Modern Slavery

Modern slavery is where one person controls another by exploiting a vulnerability. It is often linked with human trafficking, where a person is forced into a service against their will – usually forced work or prostitution. The control can be physical, financial or psychological.

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40.3 million people in forced labour, sexual exploitation, domestic servitude and forced marriage worldwide

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$150 billion made each year from forced labour, that’s over $4,750 a second

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We have rescued hundreds of people, including babies younger than one year old and adults up to the age of 63


“Human trafficking is one of the most serious and barbaric crimes, profiting from human misery. Our response is a strategic one: focus on excellence, professionalism and outcomes to help victims find healing, hope and justiceNow is the time for all of us to act and end suffering.”

Neil Wain
International Programme Director, Hope for Justice

What is human trafficking?

A crime with three elements

The Act: WHAT is done

e.g. Recruitment, transfer, transportation, harbouring or receipt of persons.
NOTE: Where a victim is a child, only ACT and PURPOSE are required.

The Means: HOW it is done

e.g. threat or use of force, coercion, abduction, fraud, deception, abuse of power or position of vulnerability, giving or receiving of payments or benefits used to control a person.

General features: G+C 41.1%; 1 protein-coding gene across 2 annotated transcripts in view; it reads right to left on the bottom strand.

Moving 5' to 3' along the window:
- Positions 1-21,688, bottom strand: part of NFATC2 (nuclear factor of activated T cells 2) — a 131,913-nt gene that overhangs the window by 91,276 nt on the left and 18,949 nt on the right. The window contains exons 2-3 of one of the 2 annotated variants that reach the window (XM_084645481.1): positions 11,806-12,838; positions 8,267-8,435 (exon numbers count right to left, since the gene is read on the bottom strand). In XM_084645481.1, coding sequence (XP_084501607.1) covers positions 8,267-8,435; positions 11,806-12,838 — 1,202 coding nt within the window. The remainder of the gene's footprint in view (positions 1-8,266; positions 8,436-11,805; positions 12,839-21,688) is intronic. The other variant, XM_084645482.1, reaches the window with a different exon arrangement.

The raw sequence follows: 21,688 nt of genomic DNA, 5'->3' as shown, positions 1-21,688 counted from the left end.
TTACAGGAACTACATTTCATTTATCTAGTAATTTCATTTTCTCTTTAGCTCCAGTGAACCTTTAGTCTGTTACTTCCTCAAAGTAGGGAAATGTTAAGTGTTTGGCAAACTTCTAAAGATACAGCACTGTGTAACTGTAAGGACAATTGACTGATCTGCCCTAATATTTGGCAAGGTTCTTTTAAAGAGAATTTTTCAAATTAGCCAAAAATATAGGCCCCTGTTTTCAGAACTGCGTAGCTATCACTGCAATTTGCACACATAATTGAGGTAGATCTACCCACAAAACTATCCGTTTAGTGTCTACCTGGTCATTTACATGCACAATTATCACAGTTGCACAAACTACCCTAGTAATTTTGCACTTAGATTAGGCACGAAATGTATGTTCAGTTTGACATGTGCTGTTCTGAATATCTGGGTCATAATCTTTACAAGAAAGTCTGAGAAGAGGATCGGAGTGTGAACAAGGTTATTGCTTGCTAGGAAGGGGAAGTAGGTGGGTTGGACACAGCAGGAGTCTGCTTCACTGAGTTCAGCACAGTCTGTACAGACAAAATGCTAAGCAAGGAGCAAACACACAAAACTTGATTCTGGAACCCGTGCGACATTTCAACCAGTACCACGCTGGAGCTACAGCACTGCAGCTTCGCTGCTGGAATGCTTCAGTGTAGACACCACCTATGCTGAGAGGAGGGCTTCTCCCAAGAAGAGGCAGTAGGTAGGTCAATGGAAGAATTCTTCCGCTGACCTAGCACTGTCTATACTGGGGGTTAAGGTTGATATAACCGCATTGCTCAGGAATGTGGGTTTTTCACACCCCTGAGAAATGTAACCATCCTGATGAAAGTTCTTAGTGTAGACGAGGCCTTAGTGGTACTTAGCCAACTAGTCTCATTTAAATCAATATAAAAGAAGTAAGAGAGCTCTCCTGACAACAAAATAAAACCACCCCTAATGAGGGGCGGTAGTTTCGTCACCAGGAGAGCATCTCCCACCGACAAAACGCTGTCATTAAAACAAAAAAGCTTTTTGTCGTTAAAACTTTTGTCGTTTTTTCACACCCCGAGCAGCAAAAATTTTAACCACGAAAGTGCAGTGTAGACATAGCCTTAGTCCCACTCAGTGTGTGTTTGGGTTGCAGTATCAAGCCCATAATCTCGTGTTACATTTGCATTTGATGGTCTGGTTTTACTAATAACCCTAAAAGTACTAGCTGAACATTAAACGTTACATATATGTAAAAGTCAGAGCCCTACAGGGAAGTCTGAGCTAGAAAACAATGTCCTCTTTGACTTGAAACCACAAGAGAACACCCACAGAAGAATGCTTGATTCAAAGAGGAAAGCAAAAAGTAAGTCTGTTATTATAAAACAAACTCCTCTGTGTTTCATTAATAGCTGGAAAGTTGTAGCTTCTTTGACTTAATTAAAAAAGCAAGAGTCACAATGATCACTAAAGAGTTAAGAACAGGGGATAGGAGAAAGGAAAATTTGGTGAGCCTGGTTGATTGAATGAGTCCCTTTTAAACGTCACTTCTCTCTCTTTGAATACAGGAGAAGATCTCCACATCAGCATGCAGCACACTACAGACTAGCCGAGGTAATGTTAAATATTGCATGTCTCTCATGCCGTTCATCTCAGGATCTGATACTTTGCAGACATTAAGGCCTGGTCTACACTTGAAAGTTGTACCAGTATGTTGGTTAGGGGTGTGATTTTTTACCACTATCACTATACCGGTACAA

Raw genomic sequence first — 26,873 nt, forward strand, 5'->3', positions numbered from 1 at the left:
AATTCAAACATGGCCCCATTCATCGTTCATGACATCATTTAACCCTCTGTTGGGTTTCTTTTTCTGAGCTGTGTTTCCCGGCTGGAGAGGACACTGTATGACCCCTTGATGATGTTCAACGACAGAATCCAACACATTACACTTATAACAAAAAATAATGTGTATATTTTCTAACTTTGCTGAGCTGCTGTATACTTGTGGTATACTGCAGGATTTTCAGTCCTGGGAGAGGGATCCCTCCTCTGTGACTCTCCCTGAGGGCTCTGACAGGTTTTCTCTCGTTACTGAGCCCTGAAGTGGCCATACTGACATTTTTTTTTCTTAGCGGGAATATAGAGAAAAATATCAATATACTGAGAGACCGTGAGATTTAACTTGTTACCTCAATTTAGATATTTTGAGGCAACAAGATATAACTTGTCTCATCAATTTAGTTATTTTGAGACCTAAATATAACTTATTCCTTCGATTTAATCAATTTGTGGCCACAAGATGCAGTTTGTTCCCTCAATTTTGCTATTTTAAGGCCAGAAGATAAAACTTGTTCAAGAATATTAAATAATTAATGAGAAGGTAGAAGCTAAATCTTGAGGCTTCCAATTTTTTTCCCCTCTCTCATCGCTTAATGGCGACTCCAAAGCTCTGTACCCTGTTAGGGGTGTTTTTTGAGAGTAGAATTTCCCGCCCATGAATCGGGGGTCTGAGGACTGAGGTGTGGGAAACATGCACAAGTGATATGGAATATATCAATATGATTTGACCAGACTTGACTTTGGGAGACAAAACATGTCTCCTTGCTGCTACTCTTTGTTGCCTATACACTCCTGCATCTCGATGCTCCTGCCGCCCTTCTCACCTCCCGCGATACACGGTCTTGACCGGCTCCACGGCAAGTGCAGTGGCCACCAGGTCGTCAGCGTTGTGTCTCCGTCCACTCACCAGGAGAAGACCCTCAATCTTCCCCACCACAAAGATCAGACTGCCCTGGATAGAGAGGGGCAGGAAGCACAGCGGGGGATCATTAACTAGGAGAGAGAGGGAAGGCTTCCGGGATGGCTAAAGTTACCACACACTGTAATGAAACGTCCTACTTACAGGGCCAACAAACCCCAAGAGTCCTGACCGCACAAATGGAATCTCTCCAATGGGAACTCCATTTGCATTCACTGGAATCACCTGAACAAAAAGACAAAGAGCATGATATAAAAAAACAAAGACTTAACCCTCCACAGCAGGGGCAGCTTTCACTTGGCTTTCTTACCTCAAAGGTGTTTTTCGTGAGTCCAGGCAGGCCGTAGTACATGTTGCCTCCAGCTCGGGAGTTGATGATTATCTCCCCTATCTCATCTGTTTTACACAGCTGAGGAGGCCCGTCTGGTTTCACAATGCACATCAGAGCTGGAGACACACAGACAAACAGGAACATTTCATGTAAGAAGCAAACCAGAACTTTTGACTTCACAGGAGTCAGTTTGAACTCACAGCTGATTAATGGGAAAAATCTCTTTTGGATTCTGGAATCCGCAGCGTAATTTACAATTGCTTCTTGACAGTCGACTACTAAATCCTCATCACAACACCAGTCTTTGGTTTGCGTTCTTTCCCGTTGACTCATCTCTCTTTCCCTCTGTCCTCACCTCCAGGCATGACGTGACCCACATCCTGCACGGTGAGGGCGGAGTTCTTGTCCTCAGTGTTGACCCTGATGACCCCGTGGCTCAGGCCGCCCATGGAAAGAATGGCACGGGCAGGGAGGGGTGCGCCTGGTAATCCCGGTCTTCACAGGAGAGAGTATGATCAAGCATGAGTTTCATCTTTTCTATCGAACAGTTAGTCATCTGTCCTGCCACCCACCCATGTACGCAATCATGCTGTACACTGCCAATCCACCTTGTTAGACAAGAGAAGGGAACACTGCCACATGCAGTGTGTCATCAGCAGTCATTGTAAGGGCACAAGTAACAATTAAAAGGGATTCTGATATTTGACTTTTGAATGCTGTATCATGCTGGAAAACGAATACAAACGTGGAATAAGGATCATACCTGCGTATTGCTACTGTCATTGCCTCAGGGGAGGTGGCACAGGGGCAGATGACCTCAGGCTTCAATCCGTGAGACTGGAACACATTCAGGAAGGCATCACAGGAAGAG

The Purpose: WHY it is done

e.g. to exploit a person through prostitution, other forms of sexual exploitation, forced labour or services, slavery, servitude or removal of organs from a person.

Types of exploitation

Sexual Exploitation

A person trafficked for sex may be controlled by violence, threats, substance abuse, deception or grooming, with extreme physical or psychological domination.

Forced Labour

Forced labour is work done under the threat of a penalty such as violence or harm to family. Victims are often further controlled by debt bondage.

Domestic Servitude

A person is forced to provide services with the obligation to live on or in a property without the possibility of changing those circumstances.

Organ Harvesting

A person who is trafficked and specifically chosen for the harvesting of organs or tissues, such as kidneys, liver etc. without consent, to be sold.

Internal & External Trafficking

Human trafficking is a national as well as an international problem.

Internal Trafficking

Internal Trafficking

Internal trafficking occurs when a person is recruited in one area of a country or city and moved from area to area or city to city within the same country for the purposes of exploitation. An example would be a runaway girl picked up in Philadelphia, USA who is then driven from truck stop to truck stop up and down America’s East coast to be sold for sex.

External trafficking

 External Trafficking

If a person is trafficked into one country from another country it is case of external trafficking. An example would be a homeless man in Warsaw, Poland who is offered a job in the UK and travels to the UK but then finds himself trapped in forced labour. He is unable to leave because he has no money, can’t speak English and his trafficker has taken his passport.


“Hope for Justice works with all victims of human trafficking. Whether it’s a young girl sold for sex again and again in the city where she grew up or a father who’s travelled overseas trying to support his family at home, we believe in the incredible value of every life.”